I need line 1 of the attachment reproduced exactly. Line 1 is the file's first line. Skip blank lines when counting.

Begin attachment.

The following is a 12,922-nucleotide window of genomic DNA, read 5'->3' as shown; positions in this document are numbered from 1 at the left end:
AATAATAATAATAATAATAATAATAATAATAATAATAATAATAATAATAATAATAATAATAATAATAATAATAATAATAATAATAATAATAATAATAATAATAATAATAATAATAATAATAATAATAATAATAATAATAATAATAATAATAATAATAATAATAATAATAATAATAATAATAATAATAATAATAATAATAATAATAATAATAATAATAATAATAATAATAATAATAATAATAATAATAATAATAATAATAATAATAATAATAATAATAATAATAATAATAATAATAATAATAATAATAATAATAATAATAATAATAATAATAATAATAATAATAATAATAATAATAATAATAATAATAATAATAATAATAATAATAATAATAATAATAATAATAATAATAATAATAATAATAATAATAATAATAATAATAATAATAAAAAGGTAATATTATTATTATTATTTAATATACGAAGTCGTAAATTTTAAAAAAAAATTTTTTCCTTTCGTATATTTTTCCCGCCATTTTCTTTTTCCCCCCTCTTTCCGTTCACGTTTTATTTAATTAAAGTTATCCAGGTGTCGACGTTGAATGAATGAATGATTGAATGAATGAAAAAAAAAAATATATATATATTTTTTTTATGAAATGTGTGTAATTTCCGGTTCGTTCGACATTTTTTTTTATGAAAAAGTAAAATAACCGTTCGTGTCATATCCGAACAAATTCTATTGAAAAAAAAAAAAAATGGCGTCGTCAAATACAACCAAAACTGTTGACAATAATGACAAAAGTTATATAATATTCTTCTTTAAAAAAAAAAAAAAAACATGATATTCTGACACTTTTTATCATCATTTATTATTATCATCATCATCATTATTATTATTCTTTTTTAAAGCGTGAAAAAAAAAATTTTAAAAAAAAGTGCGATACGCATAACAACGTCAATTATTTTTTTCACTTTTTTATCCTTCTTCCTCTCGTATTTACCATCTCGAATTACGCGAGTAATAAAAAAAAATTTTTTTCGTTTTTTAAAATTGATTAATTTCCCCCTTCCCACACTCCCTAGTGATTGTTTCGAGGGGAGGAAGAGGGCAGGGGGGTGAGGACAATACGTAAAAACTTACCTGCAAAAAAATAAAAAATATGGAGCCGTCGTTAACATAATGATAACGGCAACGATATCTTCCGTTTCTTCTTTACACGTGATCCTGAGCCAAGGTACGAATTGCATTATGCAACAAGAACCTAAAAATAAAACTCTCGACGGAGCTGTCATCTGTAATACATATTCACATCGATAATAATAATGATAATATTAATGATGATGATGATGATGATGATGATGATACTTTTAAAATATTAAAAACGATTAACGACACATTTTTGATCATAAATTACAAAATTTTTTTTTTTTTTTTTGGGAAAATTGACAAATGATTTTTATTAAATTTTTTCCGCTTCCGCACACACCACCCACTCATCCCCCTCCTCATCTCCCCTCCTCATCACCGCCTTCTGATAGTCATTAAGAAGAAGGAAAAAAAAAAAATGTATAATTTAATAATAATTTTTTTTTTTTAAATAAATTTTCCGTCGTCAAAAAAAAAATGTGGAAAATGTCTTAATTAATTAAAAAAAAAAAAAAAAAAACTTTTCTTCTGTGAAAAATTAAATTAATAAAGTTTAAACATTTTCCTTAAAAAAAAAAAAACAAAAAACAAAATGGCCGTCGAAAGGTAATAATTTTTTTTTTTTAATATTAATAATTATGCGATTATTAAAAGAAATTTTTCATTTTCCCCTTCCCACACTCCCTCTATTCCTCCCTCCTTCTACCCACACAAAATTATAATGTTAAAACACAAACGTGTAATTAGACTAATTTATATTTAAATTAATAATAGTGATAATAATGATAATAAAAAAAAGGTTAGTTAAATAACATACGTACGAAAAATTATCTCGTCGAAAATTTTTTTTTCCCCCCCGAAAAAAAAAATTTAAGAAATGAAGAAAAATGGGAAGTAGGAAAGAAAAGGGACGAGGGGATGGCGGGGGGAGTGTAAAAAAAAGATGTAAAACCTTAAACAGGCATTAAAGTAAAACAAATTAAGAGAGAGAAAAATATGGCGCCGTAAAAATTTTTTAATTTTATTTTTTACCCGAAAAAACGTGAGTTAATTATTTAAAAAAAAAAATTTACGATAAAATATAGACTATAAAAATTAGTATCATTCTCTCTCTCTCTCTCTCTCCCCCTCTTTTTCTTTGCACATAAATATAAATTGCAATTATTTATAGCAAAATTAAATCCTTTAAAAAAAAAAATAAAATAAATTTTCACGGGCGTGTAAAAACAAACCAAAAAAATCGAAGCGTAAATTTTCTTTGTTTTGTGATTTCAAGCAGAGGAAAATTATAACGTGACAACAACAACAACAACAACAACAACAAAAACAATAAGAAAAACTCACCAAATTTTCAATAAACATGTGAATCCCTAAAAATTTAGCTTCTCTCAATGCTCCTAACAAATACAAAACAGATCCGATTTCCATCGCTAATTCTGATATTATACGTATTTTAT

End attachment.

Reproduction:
The following is a 12,922-nucleotide window of genomic DNA, read 5'->3' as shown; positions in this document are numbered from 1 at the left end: